Updated worksheet for students to use for this activity (Public Google Doc)

Changed it from “The Boy in the Water” to the “The Goat by the Water”

Changed references from ‘boy’ to ‘kid’ and his/her for gender

my students alway bring up that we infer that it is a boy, but it could be a girl, too, and they are right!!

also remind them that a ‘kid’ is a baby goat, the goat in the picture has horns 😉

I also created Google Slides for this activity (Public)

improved answer key

also added a ‘make your own inference’ slide at the end

The original worksheet(pdf) for this activity is from Project Archaeology (link)

Students often have difficulty distinguishing between observations and inferences, they often combine the two into one statement. For example, when asked to make an observation using the image above some students might say: “The kid fell into the water because the branch broke.”

Instead, they should say “there is a kid in the water” and “there is a broken branch” as two separate observations. There is no “why” in the statement. Another student may say: “The goat pushed the kid into the water when he/she was trying to pick up his/her sailboat.” This is not an easy habit to break and takes some practice.

We then discuss the difference between the facts and the “story” that goes with it. The facts are our observations and the story is how we piece the facts together, or our inference.

Observations:

There is a kid is in the water

There is a goat is standing next to the water

There is a broken tree branch

There is a sailboat is floating in the water

Inferences:

The branch broke when the kid was sitting on it, and s/he fell into the water.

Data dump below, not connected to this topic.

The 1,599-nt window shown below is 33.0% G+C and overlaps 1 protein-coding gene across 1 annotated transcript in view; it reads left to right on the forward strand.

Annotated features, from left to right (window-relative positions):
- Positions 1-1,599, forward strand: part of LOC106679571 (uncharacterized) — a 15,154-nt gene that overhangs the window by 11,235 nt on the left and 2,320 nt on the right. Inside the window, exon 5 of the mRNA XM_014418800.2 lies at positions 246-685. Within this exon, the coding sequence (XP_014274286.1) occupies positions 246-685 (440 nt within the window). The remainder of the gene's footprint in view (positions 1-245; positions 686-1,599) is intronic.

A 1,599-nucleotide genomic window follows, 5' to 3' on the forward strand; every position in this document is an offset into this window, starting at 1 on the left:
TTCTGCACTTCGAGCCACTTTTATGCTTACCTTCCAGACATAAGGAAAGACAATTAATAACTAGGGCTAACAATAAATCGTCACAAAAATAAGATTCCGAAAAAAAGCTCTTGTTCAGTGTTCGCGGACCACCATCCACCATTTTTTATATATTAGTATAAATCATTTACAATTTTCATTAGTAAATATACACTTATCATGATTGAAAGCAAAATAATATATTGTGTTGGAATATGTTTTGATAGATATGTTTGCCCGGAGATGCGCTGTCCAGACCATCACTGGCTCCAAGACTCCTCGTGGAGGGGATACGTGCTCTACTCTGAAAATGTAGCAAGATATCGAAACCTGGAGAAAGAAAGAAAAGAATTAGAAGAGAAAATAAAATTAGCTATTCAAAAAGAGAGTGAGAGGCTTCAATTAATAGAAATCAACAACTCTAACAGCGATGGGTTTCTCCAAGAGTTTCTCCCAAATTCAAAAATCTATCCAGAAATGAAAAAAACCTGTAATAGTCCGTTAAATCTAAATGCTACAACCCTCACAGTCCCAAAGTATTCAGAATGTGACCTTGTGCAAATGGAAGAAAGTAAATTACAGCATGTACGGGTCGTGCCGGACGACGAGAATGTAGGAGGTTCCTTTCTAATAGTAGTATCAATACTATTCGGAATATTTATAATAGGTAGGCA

The goat butted the kid into the water when s/he was picking up her/his sailboat.

After defining and discussing the differences between observations and inferences, students will have a chance to work with their partner to practice identifying and classifying the statements related to the image of the boy in the water. Once everyone is done, as a class, we then discuss each statement and confirm each as either an observation or inference.

On your worksheet, use the picture of the kid in the water to determine if the statements are observations or if the statements are inferences. Place an “Inf” in the blank for inference and an “Obs” in the blank for observation.

Statements: Different ways to use the 16 statements, or facts, about Solids, Liquids, and Gases:

give each group 2-4 facts to discuss and place into the Venn Diagram

give each group all 16 facts to discuss, then ask each group to place one fact into the diagram

this is the versions I use, see below for details

give each student or pair of students only 1 fact

give every student all 16 facts and have them glue it into their Venn diagram

give every student all 16 facts and have them ‘dry fit’ the statements then handwrite them into their Venn diagrams (you can laminate and reuse the statements for each class) (I prefer to have the students write the facts into their Venn diagrams.)

How to use this version of the activity:

Whole class activity

Discuss what we know about Solids, Liquids, and Gases.

Give each student one of the 16 facts. They are not to share their facts with the class until it was their turn to present.

They may or may not know the answer to their fact, and we discussed this first. I told them I would give them clues if they needed help and not to worry too much about getting the answer ‘wrong’.

After a minute or so to think about it, ask the person with Fact #1 to stand and read their fact to the class. The rest of class will think about the fact and where it might go into the Venn Diagram, but not share their answers.